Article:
Rev F Opteron: Advanced Micro Devices Inc. (AMD) plans to introduce its next line of Opteron dual-core processors...
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for servers and workstations today, and says its quad-core chip due out next year will fit in the same socket and make for an easy upgrade.
The Rev F chip will be built into servers from major vendors, including IBM, Hewlett-Packard Co. (HP), Dell Inc. and Sun Microsystems Inc., which according to analysts, signals that AMD is a contender in the server chip marketplace.
Intel Corp. is still the lead chipmaker by far and recently introduced a new dual-core Xeon processor for servers to answer AMD's repeated blows. Intel also plans to release a quad-core chip by the end of this year, ahead of AMD's planned schedule.
The technology of a multicore chip basically allows two or four CPUs to be fit on one stretched piece of silicon.
But no matter the shape of the chip, said Rob Enderle, principal analyst at the Enderle Group, what is important is the system that goes with it, and he thinks that's one of the reasons why AMD has made such headway.
"You're not buying the processor. You're buying the system. The processor plays a much smaller part in the buying decision. People tend to buy the product, and that's why the relationships AMD has built are so valuable," Enderle said. "[AMD] has been more responsive to the OEMs [original equipment manufacturere] than Intel has been."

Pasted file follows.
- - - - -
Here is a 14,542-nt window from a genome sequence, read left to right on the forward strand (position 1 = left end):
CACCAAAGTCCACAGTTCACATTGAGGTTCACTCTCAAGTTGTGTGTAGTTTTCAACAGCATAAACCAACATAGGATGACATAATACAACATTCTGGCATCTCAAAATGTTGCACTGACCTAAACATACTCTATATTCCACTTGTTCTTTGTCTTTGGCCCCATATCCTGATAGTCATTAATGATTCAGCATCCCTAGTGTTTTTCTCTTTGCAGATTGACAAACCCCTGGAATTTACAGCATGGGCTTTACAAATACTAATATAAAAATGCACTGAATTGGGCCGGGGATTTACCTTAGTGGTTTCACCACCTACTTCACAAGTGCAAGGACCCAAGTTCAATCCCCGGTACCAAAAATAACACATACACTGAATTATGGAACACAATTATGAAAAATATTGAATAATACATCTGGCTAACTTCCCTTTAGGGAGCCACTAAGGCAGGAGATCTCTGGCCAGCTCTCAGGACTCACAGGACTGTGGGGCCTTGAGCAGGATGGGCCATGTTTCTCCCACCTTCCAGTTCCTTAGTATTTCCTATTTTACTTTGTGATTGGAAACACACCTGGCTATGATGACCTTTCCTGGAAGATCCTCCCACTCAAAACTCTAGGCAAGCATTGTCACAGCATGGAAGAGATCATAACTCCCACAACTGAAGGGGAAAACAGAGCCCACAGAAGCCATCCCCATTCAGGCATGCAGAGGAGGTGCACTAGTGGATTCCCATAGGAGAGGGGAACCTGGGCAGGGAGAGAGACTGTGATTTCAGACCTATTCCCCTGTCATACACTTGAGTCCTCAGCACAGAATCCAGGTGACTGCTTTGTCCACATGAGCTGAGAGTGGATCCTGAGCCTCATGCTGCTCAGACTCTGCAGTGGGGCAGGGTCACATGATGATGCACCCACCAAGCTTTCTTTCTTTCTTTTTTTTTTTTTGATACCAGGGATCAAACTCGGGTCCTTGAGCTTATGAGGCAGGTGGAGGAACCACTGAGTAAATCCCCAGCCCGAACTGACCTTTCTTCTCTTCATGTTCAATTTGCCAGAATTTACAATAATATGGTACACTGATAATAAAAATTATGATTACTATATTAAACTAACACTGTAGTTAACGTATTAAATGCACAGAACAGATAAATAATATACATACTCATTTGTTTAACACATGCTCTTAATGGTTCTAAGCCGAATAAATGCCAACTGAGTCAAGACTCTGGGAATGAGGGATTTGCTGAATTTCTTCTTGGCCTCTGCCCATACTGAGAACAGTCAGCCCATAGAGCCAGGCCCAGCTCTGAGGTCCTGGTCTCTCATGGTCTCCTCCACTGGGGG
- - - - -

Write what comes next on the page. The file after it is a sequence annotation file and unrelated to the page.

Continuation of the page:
Enderle did say that the threat from AMD has caused Intel to become more responsive. "They're recognizing the threat," he said.
AMD said that its new chip includes technologies to help data centers virtualize their server environments by allowing IT managers to parse out virtual machine memory off the processor. It has also committed to keeping its chips from generating no more than 95W, including its quad-core chip out next year, saying that the result is better performance-per-watt from its products.
Meanwhile, the fact that AMD is touting the portability of its new Opteron dual-core chip to a quad-core chip, based on a 1,207-pin socket, signals that the fight will move to that arena between the two chip manufacturers next year. AMD also announced that it has completed the design of its quad-core chip and is in the manufacturing process of putting it on the silicon. The chip is due out in mid-2007.
AMD said its quad-core chips will be better because it will have four processor cores on a single die of silicon, whereas Intel's expected quad-core design basically consists of two dual-cores hooked together from two separate dies. AMD said its version will generate less waste, and therefore less heat.
"We're going to a monolithic design, which is one die," said Vlad Rozanovich, AMD director of North American commercial business.
Let us know what you think about the story; e-mail: Mark Fontecchio, News Writer